Symud i'r prif gynnwys
Cuddio Rhestr Erthyglau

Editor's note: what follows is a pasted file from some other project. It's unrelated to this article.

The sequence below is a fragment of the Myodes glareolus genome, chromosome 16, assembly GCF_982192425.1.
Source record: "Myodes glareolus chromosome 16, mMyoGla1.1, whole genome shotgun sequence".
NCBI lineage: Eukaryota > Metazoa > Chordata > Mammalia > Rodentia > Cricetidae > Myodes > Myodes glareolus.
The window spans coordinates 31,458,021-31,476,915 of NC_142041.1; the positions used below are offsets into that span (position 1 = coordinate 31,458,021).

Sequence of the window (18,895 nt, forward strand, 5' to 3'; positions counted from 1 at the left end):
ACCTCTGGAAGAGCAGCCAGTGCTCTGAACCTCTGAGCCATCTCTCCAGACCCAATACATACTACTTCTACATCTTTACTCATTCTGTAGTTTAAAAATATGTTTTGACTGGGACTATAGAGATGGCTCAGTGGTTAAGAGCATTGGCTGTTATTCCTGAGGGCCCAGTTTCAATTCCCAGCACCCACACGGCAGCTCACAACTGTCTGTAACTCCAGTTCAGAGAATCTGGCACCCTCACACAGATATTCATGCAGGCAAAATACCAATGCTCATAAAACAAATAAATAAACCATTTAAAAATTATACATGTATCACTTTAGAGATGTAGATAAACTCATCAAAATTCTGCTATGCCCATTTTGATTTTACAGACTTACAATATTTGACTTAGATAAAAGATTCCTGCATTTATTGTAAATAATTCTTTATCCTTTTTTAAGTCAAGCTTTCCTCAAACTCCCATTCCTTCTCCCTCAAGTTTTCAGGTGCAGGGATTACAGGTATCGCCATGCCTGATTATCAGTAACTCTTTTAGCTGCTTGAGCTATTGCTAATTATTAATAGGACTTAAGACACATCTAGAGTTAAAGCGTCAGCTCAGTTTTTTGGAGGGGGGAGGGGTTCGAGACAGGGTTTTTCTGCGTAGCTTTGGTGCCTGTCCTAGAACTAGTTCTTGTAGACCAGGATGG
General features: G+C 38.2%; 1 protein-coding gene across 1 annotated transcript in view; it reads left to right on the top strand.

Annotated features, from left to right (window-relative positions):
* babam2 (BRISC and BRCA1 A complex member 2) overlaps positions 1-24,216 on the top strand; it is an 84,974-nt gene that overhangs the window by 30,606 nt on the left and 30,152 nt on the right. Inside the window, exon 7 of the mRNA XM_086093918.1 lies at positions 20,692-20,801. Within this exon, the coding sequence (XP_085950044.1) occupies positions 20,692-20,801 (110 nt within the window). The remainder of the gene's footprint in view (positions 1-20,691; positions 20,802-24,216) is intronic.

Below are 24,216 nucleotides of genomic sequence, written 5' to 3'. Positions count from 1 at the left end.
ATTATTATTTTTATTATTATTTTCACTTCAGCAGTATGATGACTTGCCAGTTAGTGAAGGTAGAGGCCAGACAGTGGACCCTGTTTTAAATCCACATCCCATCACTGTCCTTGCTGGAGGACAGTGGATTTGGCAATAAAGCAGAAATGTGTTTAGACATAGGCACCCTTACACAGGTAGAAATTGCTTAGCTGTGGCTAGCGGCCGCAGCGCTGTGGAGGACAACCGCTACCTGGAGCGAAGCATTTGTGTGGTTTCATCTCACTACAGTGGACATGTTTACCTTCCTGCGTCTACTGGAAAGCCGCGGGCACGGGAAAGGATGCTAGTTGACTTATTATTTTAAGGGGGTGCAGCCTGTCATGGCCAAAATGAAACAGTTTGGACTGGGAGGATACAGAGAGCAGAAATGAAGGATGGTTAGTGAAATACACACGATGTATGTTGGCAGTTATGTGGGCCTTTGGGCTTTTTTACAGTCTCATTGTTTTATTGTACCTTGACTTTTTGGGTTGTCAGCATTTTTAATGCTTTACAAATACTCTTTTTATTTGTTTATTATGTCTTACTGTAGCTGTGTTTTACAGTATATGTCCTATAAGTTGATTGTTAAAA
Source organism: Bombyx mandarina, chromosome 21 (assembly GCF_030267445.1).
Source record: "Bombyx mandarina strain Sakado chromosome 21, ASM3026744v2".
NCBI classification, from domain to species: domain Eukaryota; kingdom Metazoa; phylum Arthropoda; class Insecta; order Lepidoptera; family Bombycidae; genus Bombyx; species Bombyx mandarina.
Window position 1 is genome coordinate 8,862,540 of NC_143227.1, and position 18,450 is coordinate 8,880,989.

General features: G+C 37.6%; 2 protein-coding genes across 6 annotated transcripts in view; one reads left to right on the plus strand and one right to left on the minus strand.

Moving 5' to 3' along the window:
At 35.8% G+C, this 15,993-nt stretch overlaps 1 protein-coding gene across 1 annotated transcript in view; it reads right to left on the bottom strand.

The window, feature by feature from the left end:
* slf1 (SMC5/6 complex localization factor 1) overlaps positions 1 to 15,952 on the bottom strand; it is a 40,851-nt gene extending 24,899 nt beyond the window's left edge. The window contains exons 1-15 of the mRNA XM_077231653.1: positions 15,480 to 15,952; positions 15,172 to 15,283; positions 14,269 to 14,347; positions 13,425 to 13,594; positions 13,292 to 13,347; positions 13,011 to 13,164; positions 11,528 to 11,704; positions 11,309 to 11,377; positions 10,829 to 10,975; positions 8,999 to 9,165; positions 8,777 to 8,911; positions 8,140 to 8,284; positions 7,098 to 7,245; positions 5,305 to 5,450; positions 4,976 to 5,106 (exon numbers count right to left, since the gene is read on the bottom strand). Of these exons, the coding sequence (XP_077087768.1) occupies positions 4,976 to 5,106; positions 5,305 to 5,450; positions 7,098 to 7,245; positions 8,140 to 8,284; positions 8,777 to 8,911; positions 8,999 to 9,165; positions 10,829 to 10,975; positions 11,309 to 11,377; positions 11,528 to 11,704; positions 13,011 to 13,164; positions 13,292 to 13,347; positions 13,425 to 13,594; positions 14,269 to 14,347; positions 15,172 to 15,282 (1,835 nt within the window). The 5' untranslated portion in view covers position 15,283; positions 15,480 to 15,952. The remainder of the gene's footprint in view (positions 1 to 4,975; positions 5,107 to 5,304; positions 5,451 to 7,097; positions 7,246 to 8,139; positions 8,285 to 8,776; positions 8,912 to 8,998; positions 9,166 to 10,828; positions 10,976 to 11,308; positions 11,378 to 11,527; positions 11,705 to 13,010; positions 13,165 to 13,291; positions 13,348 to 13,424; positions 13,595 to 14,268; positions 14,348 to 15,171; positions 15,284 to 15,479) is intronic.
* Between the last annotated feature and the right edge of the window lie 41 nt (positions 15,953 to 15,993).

17 erthygl ar y dudalen hon